For some time, I have been running an AWS EC2 G2.2xlarge instance to keep from buying a laptop to run Photoshop. With the introduction of Elastic GPUs, I was interested in “converting” that VM to a T2.large instance with an eg1.large Elastic GPU that I believe should save me about $.40 per hour of operation. For my use case, that may only mean a savings $6 per month but if an organization happens to be running G2.2xlarge instances that could be replaced with instances running Elastic GPUs, they could see a significant cost savings.
Now, technically speaking, I didn’t “convert” my existing instance as I was convinced that to do so would cause some kind of apocalyptic tragedy from which I wouldn’t be able to recover….remember I’m fresh off a robbery so I’m fragile.
So here’s what I did:
- Login to the AWS interface and shut down my G instance.
- I created an Amazon Machine Image (AMI) of my G instance so as to keep it intact. If you don’t know what an AMI is, think of it as a VMware VM Template. An AMI includes information such as the operating system, updates, installed applications, etc.
- With the image created, I then deployed a new T2.large instance using the AMI I had just created. On the Configure Instance Details page, select the option to Add GPU and specify the GPU type.
4. You’ll need to create a new or edit an existing security group. Personally, I created a new security group called “Elastic GPU Support”. If the security group configuration does not match that shown below, an elastic GPU will not map to your EC2 instance.
- Create the ingress security group rule:
- For Type, choose Custom TCP Rule. For Protocol, choose TCP. For Port Range, enter 2007. For Source, choose Custom and enter the ID of the security group that you created in the previous step.
- Choose Save
- Select the security group that you just created and choose Actions, Edit outbound rules.
- Create the egress security group rule:
- For Type, choose Custom TCP Rule. For Protocol, choose TCP. For Port Range, enter 0-65535. For Destination, choose Custom and enter the ID of the security group you created in the previous step.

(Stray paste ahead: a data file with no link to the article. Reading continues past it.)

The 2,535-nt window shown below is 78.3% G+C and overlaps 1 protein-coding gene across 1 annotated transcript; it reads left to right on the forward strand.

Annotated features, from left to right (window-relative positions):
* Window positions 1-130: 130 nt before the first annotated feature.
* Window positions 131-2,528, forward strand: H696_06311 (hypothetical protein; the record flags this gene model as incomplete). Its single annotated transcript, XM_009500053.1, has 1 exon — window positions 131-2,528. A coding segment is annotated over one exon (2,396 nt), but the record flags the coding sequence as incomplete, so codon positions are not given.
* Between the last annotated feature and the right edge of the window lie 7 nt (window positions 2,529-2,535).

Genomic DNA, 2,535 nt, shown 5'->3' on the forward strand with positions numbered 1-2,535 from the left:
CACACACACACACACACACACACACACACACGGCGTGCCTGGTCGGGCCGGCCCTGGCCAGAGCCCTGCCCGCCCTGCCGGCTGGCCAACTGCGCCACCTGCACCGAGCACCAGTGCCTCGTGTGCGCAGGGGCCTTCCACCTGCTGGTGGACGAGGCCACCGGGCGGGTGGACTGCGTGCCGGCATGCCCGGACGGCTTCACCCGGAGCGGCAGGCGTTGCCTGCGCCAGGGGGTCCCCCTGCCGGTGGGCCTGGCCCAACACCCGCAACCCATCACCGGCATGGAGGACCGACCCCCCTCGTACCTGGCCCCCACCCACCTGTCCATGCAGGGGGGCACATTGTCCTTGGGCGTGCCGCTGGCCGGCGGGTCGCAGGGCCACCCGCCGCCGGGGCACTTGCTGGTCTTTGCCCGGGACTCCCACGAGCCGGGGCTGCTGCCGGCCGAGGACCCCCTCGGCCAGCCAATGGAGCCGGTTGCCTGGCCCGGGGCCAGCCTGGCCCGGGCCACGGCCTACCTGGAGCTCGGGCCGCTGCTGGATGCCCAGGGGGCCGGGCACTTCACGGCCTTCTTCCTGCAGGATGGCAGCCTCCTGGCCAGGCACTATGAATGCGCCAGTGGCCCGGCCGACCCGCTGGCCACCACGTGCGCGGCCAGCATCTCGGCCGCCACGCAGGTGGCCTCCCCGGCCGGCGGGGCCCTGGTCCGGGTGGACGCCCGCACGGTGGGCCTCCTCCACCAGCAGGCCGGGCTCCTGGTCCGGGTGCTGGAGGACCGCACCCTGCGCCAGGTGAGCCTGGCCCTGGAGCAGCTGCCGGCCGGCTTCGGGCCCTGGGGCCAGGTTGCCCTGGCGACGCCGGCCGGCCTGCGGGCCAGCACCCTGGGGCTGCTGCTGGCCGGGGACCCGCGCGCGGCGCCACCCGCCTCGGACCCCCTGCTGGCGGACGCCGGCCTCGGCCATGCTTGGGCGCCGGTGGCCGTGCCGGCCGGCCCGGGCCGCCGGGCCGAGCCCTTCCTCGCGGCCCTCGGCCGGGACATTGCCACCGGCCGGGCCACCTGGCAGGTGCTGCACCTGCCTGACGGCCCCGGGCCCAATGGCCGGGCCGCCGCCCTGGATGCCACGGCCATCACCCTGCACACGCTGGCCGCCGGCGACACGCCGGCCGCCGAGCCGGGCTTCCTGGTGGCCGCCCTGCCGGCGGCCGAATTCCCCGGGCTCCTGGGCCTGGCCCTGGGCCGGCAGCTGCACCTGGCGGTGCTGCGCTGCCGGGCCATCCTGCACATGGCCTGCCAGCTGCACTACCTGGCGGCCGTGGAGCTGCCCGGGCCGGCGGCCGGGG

- Choose Save
5. With the instance deployed from the AMI, the Elastic GPU driver must be installed. You can find the EGPU driver here. A reboot is required to complete the installation….you can verify the status of the Elastic GPU using the egcli command executable:
6. When the instance reboots, there should be an Elastic GPU application icon within the Systray and the egcli command should return a state of “Healthy”
7. The “conversion” to an Elastic GPU is complete….just need to test.
I am happy to say, that I’ve not had any performance issues with Photoshop/Lightroom since converting to Elastic GPUs….I even terminated my G2.2xlarge instance.
I did have a couple problems while performing this conversion:
- When setting up my security group, I initially failed to setup the outbound rule, thus resulting in a failure to add the Elastic GPU. **Make sure you setup the security group to support Elastic GPUs.
- EG Infrastructure is not available on this instance
When I originally deployed the new instance from my AMI, I specified a T2.Large (maybe it was T2.xlarge) and when the instance booted, it’s acted as though it was unable to exorcise all of the G2.2xlarge demons. I ran the egcli command to see that an EGPU was not supported on this instance type.
In theory, just because I made my AMI from a G2.2xlarge instance doesn’t mean that every instance I deploy from that AMI has to be a G2.2xlarge instance, thus, the instance type I choose shouldn’t matter. I decided to deploy a T2.medium instance from the AMI and low and behold, everything work fine. I then shut down the T2.medium instance, changed the instance type to a T2.large, and did not have any further issues.